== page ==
May 28, 2011 -- The leader of the Navy's celebrated Blue Angels flight team is stepping down after admitting to leading jets in an "unacceptably" low-altitude stunt.
Navy Cmdr. Dave Koss volunteered to be relieved of his duties after admitting days following a performance at Lynchburg Regional Air Show on May 22, that the movement he carried out "had an unacceptably low minimum altitude" and was not in accordance with airborne standards, according to a statement from the Naval Air Forces.
"This maneuver, combined with other instances of not meeting the airborne standard that makes the Blue Angels the exceptional organization that it is, led to my decision to step down," Koss said in the statement.
Even though the maneuver went off without injuries and all members of the Blue Angels Team landed safely, after a safety review several of the team's shows were cancelled, including a midweek show at the U.S. Naval Academy and performances scheduled over the Memorial Day Weekend.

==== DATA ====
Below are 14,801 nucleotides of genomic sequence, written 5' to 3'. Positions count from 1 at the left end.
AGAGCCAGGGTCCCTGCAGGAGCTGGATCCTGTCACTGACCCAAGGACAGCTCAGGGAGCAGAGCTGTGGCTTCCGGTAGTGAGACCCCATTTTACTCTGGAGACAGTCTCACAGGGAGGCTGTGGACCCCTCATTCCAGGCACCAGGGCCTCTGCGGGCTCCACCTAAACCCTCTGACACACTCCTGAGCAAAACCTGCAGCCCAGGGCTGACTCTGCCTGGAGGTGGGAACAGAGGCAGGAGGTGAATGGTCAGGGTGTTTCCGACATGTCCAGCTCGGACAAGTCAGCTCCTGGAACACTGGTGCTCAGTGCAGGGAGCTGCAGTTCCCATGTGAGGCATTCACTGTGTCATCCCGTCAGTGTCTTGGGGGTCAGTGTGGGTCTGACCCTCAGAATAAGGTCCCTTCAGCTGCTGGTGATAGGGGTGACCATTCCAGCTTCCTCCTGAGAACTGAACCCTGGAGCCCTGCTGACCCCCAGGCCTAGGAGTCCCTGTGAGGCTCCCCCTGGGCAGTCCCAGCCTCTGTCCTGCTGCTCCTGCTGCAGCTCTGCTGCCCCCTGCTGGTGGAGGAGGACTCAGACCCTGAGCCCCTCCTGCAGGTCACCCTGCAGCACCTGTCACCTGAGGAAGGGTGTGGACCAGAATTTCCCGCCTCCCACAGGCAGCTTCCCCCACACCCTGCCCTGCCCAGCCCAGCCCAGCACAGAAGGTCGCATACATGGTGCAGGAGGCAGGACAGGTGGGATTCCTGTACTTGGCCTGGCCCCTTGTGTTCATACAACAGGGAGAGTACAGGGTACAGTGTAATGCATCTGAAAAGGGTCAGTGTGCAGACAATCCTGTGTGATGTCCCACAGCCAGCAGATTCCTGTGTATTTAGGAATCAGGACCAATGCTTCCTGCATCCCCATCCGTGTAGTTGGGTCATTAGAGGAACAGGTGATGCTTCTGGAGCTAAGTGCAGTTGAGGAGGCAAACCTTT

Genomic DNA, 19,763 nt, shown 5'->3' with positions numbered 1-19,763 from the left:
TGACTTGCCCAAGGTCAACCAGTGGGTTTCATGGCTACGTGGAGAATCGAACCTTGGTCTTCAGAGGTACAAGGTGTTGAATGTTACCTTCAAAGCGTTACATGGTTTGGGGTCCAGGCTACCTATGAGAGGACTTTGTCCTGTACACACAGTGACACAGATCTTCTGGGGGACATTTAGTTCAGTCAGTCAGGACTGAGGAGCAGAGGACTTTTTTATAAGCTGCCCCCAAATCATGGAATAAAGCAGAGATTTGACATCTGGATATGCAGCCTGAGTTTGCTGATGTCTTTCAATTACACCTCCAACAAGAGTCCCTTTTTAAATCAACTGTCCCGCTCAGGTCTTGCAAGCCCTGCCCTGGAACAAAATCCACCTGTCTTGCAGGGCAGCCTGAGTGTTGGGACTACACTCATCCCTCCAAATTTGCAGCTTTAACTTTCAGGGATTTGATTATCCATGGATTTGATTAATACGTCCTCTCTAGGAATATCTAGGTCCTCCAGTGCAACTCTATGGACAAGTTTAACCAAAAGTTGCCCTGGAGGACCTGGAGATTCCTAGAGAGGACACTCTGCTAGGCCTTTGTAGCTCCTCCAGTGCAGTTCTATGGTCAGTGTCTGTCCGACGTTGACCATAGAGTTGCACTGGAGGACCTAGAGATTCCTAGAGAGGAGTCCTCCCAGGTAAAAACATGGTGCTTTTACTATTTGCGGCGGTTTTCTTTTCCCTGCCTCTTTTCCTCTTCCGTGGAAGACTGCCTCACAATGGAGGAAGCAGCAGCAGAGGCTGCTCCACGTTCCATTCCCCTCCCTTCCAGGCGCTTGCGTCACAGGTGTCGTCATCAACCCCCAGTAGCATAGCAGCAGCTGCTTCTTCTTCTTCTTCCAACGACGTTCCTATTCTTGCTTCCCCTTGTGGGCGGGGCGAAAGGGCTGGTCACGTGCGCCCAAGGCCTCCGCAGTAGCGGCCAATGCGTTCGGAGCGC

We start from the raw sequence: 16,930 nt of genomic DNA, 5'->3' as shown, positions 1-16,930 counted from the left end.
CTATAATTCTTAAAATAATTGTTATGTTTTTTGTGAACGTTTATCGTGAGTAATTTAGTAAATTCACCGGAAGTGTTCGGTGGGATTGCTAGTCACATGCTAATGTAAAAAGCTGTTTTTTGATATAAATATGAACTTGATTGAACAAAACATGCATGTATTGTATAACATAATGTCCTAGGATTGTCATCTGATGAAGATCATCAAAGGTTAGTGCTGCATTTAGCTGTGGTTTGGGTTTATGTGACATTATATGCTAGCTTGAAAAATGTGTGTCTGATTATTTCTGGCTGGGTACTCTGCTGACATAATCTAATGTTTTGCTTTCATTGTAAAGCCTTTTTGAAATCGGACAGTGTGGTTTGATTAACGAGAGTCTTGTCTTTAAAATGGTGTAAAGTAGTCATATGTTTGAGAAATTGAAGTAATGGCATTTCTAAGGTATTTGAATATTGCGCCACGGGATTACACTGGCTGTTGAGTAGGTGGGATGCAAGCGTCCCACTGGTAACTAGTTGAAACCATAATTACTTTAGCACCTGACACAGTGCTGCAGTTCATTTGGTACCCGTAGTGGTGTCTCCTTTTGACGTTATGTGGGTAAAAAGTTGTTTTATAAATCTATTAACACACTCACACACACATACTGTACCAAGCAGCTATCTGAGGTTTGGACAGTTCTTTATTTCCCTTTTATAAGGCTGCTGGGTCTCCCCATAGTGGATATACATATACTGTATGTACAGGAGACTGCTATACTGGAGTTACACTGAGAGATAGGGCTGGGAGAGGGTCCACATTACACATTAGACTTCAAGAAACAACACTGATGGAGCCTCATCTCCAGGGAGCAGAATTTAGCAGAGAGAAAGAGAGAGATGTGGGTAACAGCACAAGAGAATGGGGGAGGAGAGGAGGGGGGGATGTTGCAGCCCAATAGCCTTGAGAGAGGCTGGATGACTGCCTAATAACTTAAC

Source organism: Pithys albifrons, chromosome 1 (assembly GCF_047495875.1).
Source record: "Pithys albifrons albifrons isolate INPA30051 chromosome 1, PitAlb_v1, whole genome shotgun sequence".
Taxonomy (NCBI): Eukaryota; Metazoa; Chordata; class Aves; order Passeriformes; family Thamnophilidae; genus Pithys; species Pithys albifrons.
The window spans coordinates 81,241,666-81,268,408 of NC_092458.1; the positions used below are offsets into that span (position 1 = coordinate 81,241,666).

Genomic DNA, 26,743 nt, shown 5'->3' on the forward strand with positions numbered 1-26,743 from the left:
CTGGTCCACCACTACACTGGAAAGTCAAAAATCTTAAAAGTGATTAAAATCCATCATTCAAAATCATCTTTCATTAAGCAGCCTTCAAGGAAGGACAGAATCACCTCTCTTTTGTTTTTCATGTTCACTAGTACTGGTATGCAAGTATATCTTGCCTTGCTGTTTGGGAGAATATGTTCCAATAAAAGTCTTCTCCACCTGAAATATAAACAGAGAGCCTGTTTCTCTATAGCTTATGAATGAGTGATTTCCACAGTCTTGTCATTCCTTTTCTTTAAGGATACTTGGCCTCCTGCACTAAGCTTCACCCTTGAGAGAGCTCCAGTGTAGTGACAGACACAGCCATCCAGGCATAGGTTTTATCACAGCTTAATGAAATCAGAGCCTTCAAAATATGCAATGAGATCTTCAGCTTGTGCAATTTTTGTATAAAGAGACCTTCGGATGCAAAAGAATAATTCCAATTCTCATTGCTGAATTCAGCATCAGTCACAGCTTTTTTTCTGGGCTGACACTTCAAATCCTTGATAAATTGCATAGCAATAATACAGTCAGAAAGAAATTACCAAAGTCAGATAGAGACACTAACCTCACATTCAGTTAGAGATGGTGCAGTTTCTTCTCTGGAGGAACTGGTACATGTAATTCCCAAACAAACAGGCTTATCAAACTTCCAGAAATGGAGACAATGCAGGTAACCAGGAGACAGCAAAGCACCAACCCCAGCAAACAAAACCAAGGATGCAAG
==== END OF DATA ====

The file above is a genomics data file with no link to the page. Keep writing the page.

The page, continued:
This Blue Angels also canceled scheduled performances at the Rockford Airfest June 4 and 5, and at the Evansville Freedom Festival Air Show June 11 and 12.
In the meantime, according to the statement, the Blue Angels were to stay in Pensacola, Fla., for more training and air show demonstration practice.
Safety issues are not new for the esteemed flying team. Thousands watched on April 2007 when a Blue Angels' jet crashed during a South Carolina performance. The Beaufort, S.C., crash killed one pilot and injured other members of the team.
In 2004, Lt. Ted Steelman suffered minor injures after being ejected when his aircraft struck water one mile off Perdido Key in Florida. The accident was the result of engine and structural damage.
Koss will be replaced by Capt. Greg McWherter, who was the previous Blue Angels' commanding officer, for the duration of the season.
The Blue Angels have performed at military and civilian air shows across the country since 1946.
The Blue Angels Demonstration Team currently flies the F/A-18 Hornet strike fighter, an aircraft with both fighter and attack capabilities. Their performance season runs from March to November.